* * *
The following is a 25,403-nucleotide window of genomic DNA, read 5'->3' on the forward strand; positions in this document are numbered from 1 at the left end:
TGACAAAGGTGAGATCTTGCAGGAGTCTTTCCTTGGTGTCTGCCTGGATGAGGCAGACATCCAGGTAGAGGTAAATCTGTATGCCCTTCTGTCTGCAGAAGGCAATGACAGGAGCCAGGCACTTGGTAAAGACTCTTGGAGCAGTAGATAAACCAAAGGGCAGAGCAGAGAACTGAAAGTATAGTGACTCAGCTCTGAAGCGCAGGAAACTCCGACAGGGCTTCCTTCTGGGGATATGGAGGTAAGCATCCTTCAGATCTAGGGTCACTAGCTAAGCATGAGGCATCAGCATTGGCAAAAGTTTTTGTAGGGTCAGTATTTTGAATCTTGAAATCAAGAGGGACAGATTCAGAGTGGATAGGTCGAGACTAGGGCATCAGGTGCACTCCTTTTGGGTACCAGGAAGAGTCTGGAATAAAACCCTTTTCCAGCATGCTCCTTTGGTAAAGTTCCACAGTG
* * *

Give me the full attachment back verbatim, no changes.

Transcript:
The following is a 25,403-nucleotide window of genomic DNA, read 5'->3' on the forward strand; positions in this document are numbered from 1 at the left end:
TGACAAAGGTGAGATCTTGCAGGAGTCTTTCCTTGGTGTCTGCCTGGATGAGGCAGACATCCAGGTAGAGGTAAATCTGTATGCCCTTCTGTCTGCAGAAGGCAATGACAGGAGCCAGGCACTTGGTAAAGACTCTTGGAGCAGTAGATAAACCAAAGGGCAGAGCAGAGAACTGAAAGTATAGTGACTCAGCTCTGAAGCGCAGGAAACTCCGACAGGGCTTCCTTCTGGGGATATGGAGGTAAGCATCCTTCAGATCTAGGGTCACTAGCTAAGCATGAGGCATCAGCATTGGCAAAAGTTTTTGTAGGGTCAGTATTTTGAATCTTGAAATCAAGAGGGACAGATTCAGAGTGGATAGGTCGAGACTAGGGCATCAGGTGCACTCCTTTTGGGTACCAGGAAGAGTCTGGAATAAAACCCTTTTCCAGCATGCTCCTTTGGTAAAGTTCCACAGTG